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Miss Maggie gave another gesture of despair.

"He says nothing—or, rather, he laughs, and says: 'Oh, well, it will come out all right in time. Young folks will be young folks!'"

"But does he like Gray? He knows him, of course."

"Oh, yes, he likes him. He's taken him to ride in his car once, to my knowledge."

"His car! Then Mr. Frank Blaisdell has—a car?"

"Oh, yes, he's just been learning to run it. Jane says he's crazy over it, and that he's teasing her to go all the time. She says he wants to be on the move somewhere every minute. He's taken up golf, too. Did you know that?"

"Well, no, I—didn't."

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"Oh yes, he's joined the Hillerton Country Club, and he goes up to the links every morning for practice."

"I can't imagine it—Frank Blaisdell spending his mornings playing golf!"

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"You forget," smiled Miss Maggie. "Frank Blaisdell is a retired business man. He has begun to take some pleasure in life now."

"Humph!" muttered Mr. Smith, as he turned to go into his own room.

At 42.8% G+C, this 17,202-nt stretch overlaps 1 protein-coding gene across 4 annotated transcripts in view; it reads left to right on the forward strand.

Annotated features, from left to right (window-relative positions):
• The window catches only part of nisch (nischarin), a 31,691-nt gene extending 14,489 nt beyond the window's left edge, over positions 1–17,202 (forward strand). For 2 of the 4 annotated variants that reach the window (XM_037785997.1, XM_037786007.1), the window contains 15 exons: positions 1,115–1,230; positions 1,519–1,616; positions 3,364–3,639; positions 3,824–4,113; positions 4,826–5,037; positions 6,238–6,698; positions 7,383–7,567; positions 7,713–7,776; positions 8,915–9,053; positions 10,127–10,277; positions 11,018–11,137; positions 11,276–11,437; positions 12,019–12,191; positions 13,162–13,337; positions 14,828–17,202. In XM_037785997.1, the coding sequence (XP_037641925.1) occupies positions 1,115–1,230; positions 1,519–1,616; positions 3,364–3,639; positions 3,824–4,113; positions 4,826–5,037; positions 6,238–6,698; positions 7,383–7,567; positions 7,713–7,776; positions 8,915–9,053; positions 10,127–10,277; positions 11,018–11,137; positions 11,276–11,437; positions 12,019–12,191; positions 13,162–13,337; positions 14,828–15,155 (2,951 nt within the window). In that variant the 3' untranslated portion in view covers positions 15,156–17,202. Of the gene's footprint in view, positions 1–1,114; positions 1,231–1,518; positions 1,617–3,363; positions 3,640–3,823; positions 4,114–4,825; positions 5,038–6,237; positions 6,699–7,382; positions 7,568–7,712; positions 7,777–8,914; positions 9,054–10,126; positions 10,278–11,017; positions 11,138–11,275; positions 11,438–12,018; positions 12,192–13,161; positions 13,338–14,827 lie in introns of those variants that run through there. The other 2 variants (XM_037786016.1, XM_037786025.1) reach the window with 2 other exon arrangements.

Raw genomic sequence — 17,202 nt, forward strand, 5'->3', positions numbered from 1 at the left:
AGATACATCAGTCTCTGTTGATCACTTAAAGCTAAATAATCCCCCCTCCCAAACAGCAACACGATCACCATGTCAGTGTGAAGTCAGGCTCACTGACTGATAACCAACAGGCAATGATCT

Mr. Smith called on the Frank Blaisdells that evening. Mr. Blaisdell took him out to the garage (very lately a barn), and showed him the shining new car. He also showed him his lavish supply of golf clubs, and told him what a "bully time" he was having these days. He told him, too, all about his Western trip, and said there was nothing like travel to broaden a man's outlook. He said a great deal about how glad he was to get out of the old grind behind the counter—but in the next breath he asked Mr. Smith if he had ever seen a store run down as his had done since he left it. Donovan didn't know any more than a cat how such a store should be run, he said.

When they came back from the garage they found callers in the living-room. Carl Pennock and Hibbard Gaylord were chatting with Mellicent. Almost at once the doorbell rang, too, and Donald Gray came in with his violin and a roll of music. Mellicent's mother came in also. She greeted all the young men pleasantly, and asked Carl Pennock to tell Mr. Smith all about his fishing trip. Then she sat down by young Gray and asked him many questions about his music. She was SO interested in violins, she said.

Gray waxed eloquent, and seemed wonderfully pleased—for about five minutes; then Mr. Smith saw that his glance was shifting more and more frequently and more and more unhappily to Mellicent and Hibbard Gaylord, talking tennis across the room.

Mr. Smith apparently lost interest in young Pennock's fish story then. At all events, another minute found him eagerly echoing Mrs. Blaisdell's interest in violins—but with this difference: violins in the abstract with her became A violin in the concrete with him; and he must hear it at once.